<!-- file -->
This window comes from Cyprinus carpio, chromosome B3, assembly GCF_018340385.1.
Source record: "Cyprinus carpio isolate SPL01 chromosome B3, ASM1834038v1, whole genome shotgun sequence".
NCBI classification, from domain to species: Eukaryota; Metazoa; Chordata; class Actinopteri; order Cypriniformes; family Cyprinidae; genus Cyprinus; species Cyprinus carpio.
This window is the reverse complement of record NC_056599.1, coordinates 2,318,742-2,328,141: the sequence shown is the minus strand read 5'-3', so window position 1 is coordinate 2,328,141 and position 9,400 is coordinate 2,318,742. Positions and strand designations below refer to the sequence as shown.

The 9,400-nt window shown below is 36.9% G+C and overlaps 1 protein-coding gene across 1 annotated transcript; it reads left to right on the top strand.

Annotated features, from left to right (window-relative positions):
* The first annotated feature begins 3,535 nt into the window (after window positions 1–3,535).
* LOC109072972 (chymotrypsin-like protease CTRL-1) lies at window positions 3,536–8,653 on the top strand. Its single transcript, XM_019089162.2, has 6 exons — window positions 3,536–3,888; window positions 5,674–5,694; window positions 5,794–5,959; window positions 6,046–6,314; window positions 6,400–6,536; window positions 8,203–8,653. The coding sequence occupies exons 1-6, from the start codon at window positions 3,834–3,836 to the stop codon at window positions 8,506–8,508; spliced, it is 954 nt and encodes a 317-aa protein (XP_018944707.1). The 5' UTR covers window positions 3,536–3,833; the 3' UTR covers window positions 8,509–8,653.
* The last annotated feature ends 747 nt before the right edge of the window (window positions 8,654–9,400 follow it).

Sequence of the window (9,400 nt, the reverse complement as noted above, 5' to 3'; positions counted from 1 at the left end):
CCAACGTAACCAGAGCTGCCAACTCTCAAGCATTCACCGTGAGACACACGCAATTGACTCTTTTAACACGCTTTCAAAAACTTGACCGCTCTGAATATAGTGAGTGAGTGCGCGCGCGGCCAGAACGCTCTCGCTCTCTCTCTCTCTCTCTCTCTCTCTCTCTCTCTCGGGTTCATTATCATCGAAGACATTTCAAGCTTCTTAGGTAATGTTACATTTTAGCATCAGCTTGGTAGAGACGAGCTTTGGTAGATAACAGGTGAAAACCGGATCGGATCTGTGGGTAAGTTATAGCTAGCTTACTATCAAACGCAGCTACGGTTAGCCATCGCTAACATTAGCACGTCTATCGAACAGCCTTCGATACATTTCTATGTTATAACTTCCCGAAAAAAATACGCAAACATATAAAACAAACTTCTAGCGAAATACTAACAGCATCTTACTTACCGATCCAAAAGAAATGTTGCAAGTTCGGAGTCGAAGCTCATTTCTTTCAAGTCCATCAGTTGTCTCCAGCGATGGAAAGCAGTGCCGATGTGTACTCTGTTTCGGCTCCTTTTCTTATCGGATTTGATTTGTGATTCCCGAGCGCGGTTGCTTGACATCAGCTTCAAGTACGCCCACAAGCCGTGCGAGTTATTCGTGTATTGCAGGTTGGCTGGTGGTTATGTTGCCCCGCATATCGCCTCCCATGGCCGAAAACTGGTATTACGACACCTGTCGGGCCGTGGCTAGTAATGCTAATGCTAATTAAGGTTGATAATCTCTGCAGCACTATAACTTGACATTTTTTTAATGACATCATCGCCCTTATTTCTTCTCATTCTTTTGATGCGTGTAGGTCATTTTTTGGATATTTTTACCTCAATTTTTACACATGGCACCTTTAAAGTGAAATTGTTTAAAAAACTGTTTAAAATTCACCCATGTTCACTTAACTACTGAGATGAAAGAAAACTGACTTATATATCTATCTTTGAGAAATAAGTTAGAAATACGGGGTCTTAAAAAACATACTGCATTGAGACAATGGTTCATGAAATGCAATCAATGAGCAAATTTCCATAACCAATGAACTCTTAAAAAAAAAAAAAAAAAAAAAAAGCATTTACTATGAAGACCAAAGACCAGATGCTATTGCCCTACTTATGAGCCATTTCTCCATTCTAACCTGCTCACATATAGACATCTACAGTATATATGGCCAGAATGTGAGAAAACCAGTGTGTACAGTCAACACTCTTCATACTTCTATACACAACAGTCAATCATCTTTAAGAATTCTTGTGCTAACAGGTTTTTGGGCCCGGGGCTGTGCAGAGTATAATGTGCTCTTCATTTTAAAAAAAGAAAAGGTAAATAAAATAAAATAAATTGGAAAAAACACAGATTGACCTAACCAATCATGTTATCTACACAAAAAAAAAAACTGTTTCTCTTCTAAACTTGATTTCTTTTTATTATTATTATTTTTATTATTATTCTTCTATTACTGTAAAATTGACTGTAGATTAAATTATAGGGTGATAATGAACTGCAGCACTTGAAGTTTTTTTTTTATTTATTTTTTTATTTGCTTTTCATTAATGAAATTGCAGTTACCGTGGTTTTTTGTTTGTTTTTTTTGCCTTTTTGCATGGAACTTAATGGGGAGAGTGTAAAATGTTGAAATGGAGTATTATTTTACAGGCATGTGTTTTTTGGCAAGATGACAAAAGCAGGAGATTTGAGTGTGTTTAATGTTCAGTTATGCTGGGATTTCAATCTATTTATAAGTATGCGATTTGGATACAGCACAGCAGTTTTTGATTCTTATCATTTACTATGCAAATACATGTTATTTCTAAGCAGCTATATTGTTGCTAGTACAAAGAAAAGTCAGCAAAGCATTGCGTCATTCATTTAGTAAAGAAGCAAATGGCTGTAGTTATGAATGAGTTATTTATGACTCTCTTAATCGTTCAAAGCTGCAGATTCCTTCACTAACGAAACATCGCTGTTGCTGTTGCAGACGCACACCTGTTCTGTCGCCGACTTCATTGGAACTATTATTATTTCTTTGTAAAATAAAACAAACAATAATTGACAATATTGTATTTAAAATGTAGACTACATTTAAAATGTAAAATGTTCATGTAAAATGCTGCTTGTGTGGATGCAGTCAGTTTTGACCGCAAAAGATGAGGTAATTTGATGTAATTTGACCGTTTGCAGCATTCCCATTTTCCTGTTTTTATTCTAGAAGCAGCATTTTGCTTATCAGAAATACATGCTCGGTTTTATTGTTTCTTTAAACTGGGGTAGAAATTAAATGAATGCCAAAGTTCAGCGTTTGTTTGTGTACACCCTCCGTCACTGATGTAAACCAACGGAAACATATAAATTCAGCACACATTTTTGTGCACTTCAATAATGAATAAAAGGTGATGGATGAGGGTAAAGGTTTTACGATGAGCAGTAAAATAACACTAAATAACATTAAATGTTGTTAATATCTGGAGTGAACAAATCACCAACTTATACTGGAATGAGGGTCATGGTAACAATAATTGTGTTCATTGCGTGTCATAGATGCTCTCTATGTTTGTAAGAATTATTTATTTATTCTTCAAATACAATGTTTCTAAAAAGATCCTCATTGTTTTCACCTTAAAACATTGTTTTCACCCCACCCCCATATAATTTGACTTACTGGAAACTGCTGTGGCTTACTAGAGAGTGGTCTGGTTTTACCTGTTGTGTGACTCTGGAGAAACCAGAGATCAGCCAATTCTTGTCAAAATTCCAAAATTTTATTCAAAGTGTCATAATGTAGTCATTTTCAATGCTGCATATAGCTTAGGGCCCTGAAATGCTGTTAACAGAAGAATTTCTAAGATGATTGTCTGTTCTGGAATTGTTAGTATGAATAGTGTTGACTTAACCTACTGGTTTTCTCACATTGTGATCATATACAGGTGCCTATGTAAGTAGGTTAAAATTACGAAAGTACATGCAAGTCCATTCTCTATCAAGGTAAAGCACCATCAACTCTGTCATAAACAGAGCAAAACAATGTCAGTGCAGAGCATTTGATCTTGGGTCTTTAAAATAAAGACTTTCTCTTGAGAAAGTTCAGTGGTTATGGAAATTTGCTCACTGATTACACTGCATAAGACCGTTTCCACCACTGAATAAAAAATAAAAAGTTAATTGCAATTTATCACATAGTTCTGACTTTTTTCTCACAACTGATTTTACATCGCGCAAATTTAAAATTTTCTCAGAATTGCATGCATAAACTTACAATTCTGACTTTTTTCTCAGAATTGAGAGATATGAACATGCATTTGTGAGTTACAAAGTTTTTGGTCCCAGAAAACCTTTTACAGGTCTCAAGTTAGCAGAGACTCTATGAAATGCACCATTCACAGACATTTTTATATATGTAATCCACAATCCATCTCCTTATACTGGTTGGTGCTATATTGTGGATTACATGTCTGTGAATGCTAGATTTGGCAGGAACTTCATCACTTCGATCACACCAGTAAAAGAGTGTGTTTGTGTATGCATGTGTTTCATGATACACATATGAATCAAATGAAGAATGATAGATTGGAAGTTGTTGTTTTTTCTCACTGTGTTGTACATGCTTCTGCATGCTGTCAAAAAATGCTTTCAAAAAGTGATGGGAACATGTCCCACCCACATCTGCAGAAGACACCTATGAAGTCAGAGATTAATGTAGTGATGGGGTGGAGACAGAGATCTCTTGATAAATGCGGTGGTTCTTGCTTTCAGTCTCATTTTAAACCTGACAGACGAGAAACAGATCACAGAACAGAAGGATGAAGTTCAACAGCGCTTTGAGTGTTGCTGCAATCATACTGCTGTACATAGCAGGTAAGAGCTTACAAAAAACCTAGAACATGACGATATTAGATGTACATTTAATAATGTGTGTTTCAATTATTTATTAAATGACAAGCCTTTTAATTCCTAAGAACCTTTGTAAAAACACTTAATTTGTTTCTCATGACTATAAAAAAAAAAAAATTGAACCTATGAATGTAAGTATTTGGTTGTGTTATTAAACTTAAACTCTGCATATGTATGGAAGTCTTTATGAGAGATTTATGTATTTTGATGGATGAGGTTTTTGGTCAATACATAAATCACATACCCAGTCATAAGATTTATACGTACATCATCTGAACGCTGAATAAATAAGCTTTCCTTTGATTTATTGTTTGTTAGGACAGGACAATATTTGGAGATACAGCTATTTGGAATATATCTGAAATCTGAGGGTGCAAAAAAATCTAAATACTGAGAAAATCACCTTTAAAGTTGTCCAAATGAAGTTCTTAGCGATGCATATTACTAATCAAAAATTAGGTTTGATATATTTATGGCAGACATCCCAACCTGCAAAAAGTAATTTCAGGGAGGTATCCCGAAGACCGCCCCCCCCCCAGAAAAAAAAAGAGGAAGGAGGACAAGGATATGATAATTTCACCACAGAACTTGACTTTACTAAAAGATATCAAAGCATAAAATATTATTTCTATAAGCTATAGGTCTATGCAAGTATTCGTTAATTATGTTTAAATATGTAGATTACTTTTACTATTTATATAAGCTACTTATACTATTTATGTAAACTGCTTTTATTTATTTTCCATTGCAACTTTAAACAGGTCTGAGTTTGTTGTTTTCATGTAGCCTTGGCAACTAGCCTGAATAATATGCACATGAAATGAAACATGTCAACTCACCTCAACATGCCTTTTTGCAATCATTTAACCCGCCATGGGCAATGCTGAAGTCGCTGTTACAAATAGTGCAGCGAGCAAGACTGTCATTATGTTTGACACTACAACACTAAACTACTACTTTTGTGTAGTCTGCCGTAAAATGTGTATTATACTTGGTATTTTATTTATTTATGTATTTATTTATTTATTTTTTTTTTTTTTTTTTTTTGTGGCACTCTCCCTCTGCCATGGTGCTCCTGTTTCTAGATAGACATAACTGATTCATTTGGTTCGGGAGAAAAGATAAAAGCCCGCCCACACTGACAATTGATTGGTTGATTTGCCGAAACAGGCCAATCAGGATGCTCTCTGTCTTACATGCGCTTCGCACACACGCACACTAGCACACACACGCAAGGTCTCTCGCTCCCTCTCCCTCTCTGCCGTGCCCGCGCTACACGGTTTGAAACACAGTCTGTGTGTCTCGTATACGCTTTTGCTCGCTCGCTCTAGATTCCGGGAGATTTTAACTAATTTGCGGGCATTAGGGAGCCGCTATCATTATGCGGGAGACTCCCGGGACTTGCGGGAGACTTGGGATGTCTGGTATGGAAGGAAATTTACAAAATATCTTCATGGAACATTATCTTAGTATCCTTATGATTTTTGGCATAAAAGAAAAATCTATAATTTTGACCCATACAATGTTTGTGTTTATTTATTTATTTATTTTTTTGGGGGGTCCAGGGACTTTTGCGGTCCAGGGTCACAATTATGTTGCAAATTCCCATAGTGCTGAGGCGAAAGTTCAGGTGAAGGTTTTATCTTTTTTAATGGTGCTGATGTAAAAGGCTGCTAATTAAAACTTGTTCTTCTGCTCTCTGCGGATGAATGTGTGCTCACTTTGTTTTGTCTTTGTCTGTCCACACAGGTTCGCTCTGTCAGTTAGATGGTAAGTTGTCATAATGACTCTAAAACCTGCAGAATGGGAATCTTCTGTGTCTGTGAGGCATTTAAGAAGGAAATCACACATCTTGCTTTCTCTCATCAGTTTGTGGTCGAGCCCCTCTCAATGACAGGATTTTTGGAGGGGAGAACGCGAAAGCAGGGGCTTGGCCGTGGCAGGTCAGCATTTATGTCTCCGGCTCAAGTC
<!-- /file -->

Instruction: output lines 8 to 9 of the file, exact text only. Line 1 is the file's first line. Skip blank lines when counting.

* LOC109072972 (chymotrypsin-like protease CTRL-1) lies at window positions 3,536–8,653 on the top strand. Its single transcript, XM_019089162.2, has 6 exons — window positions 3,536–3,888; window positions 5,674–5,694; window positions 5,794–5,959; window positions 6,046–6,314; window positions 6,400–6,536; window positions 8,203–8,653. The coding sequence occupies exons 1-6, from the start codon at window positions 3,834–3,836 to the stop codon at window positions 8,506–8,508; spliced, it is 954 nt and encodes a 317-aa protein (XP_018944707.1). The 5' UTR covers window positions 3,536–3,833; the 3' UTR covers window positions 8,509–8,653.
* The last annotated feature ends 747 nt before the right edge of the window (window positions 8,654–9,400 follow it).